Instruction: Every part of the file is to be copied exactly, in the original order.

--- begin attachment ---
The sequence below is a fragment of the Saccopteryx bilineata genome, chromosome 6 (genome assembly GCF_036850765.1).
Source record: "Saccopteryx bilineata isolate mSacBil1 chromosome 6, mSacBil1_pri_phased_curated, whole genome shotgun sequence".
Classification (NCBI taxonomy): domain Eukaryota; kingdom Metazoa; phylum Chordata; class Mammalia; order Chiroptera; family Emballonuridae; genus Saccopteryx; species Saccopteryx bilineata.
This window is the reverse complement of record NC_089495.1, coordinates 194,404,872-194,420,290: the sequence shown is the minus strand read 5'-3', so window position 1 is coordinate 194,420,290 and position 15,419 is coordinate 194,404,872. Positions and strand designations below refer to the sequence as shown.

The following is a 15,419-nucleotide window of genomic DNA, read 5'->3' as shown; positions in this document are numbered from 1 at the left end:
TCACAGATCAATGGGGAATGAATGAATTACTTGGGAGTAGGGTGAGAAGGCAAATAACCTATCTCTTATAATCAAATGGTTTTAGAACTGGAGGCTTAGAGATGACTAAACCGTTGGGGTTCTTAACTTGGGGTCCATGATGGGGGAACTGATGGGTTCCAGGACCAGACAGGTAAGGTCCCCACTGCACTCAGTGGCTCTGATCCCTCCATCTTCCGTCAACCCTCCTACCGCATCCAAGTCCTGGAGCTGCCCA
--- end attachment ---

The sequence below is a fragment of the Saccopteryx bilineata genome, chromosome 6 (genome assembly GCF_036850765.1).
Source record: "Saccopteryx bilineata isolate mSacBil1 chromosome 6, mSacBil1_pri_phased_curated, whole genome shotgun sequence".
Classification (NCBI taxonomy): domain Eukaryota; kingdom Metazoa; phylum Chordata; class Mammalia; order Chiroptera; family Emballonuridae; genus Saccopteryx; species Saccopteryx bilineata.
This window is the reverse complement of record NC_089495.1, coordinates 194,404,872-194,420,290: the sequence shown is the minus strand read 5'-3', so window position 1 is coordinate 194,420,290 and position 15,419 is coordinate 194,404,872. Positions and strand designations below refer to the sequence as shown.

The following is a 15,419-nucleotide window of genomic DNA, read 5'->3' as shown; positions in this document are numbered from 1 at the left end:
TCACAGATCAATGGGGAATGAATGAATTACTTGGGAGTAGGGTGAGAAGGCAAATAACCTATCTCTTATAATCAAATGGTTTTAGAACTGGAGGCTTAGAGATGACTAAACCGTTGGGGTTCTTAACTTGGGGTCCATGATGGGGGAACTGATGGGTTCCAGGACCAGACAGGTAAGGTCCCCACTGCACTCAGTGGCTCTGATCCCTCCATCTTCCGTCAACCCTCCTACCGCATCCAAGTCCTGGAGCTGCCCA